When Meg’s* boyfriend told her that the relationship was over, she could not stop crying. “It was like a kick in the stomach. Like someone I loved told me that they were critically ill. And now I feel like someone has died.” She lost weight and had no energy for or interest in any of her usual activities. Her brother came to stay with her and finally insisted that she go to see a therapist.
The therapist told her that she was depressed and sent her to a psychiatrist for medication. The psychiatrist, however, said that he thought she was in mourning. “It is like someone died,” he said. “And it’s important to go through the mourning process. You should keep working with your therapist, talk about what happened and what you’re feeling. And you need to push yourself to eat and get out a little bit. Get your therapist to help you with that, too. You should start feeling better soon, but it can take six months to a year to really get over something like this.” He suggested they meet again in a month to assess how she was doing at that point, but he told her it could take six months before she “felt like her old self.”
There are a number of clinicians who would take issue with that recommendation. Taking it to one extreme is Jonathan Alpert, who, in an article in the New York Times, criticizes long term psychotherapy and suggests that 5-10 sessions are all it should take to get better; on the are the authors of the planned fifth edition of the American Psychiatric Association's (APA) Diagnostic and Statistical Manual of Mental Disorders (DSM-5), who are saying that not only is depression a mental illness, but so is grief.
My PT colleague Eric Maisel, who has just published a book called Rethinking Depression: How to Shed Mental Health Labels and Create Personal Meaning and is making a virtual “blog stop” on my site today, believes we would be better off not using the term “depression” at all. He writes, “The word depression is a corruption of language, and the more society uses it, the further it will push us all toward unhappiness. Pathologizing unhappiness creates unhappiness.”
For his “stop” at this blog today, I asked Eric to say more about that idea. He replied, “I used to employ the expression “existential depression” because that seemed to me clearly not to connote anything biological or anything like a mental disorder. So it seemed safe. But now I am an advocate for getting rid of the word “depression” altogether until we clean it up and make much better sense of it. So, no, I don’t think it does serve any purpose—except that not using it makes it very hard to communicate with the hundreds of millions of people who are using it! So what I do nowadays is use it but I always put it in quotation marks, to indicate that I am using the word “depression” so that we can communicate but that I am using it with huge reservations.”
On the other hand, he said, “I think we have a common sense understanding of what the word ‘grief’ means—it is our whole-body, tremendously painful reaction to large loss. It is surely not a ‘mental disorder.’”
Although I agree with Eric that grief is a normal and necessary emotion, I’m perfectly happy for the DSM 5 to include grieving under the rubric of depression, if it means that insurance companies will pay for therapy to help people cope with the stresses that often accompany loss. But I too am distressed by the idea, also described by Dr. Alan Horwitz and Dr. Jerome Wakefiled in their book The Loss of Sadness, that in a society where we already run from strong feelings, we’re now going to see sadness and grief as a sickness.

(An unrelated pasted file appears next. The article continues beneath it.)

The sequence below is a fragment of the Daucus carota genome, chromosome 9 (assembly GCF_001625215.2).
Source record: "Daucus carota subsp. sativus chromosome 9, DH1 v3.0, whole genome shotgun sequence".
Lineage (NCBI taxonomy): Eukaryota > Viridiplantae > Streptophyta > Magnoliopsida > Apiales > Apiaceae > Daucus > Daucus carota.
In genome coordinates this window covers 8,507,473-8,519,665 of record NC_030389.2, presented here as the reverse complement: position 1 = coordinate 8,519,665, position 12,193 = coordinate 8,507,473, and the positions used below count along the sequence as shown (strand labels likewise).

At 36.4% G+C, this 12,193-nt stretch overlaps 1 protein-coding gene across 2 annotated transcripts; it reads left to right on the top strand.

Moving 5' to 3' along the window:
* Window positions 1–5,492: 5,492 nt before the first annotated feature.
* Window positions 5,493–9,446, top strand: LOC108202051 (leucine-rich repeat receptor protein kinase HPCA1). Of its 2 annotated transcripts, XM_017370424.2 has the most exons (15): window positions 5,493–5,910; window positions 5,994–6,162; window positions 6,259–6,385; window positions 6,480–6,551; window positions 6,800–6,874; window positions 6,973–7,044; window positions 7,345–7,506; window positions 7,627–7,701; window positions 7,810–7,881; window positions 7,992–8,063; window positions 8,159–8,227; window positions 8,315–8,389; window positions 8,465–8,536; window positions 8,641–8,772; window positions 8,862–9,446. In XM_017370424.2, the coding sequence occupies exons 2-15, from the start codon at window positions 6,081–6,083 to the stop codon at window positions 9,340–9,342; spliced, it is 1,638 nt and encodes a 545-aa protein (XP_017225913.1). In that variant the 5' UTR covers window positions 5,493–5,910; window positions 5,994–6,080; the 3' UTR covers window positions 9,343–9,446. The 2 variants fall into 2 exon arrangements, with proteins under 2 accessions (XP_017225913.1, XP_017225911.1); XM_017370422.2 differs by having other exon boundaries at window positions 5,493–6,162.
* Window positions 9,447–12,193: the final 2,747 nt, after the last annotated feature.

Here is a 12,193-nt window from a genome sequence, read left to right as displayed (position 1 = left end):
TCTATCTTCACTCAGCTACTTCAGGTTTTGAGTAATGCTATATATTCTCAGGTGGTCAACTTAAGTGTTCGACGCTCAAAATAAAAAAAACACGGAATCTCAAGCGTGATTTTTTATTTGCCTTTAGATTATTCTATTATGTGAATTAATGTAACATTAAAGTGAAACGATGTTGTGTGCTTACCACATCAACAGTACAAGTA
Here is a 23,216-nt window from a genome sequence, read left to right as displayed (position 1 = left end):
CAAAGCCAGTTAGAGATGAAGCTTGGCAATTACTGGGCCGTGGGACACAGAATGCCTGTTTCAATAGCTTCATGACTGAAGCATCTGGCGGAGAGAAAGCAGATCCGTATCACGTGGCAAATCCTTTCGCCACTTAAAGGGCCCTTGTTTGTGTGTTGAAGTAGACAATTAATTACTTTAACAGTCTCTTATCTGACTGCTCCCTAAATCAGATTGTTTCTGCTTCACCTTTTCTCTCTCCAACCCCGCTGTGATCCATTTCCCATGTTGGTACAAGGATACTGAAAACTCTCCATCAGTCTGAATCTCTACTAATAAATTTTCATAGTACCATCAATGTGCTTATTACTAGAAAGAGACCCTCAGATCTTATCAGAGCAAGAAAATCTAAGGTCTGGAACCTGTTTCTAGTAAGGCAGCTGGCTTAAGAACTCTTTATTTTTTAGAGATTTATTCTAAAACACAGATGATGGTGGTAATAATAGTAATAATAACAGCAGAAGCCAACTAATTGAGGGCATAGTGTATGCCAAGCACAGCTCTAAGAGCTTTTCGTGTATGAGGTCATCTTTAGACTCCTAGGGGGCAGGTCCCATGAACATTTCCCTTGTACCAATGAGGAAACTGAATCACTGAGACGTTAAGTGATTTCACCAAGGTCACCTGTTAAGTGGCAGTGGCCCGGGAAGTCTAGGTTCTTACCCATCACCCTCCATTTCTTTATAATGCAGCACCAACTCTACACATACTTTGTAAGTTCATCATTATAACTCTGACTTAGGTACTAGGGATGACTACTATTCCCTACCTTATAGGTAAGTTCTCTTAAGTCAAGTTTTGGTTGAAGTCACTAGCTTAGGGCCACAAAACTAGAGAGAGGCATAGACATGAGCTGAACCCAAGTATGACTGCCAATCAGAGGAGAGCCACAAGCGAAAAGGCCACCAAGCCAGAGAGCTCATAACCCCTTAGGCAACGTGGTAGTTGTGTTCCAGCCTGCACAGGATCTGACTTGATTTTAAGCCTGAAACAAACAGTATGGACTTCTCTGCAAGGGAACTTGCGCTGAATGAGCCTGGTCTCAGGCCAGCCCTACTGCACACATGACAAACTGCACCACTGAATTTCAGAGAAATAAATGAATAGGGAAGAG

As a psychotherapist who has practiced “talk therapy” for thirty years, my own non-scientific survey matches the findings of a growing number of researchers: talking about these feelings to another person can help them dissipate. (If you want to read more about this idea, take a look at The Talking Cure by Susan C. Vaughan).
Like Eric, I believe that feelings, even painful feelings like depression and sadness, have an important role to play in our lives. They have something to tell us, although it may not always be something we want to hear. Meg was grieving because she had lost someone who was important to her. That meant that she had the capacity to love and feel connected. Of course, it also meant she also had the capacity to be hurt. She needed to find ways to soothe herself after this psychological and emotional injury, just as she would have if she had been physically injured. She also needed to find ways to help herself heal. But it was important that she listen to the message she was giving herself, to go slowly, take care and nurture herself.
Six months later, to her surprise, she was indeed feeling better, although she still wasn’t fully back to her old self. One night she went to a lecture with a friend. And at the coffee hour afterwards, she started talking to a nice guy. And she realized that slowly, almost without realizing it, she had re-connected to herself, to the world, and to her life. When the nice guy asked for her phone number, she was ready to give it to him.
*names and identifying information changed to protect privacy
Image Source Page: http://blog.therapistunlimited.com/tag/people/page/2/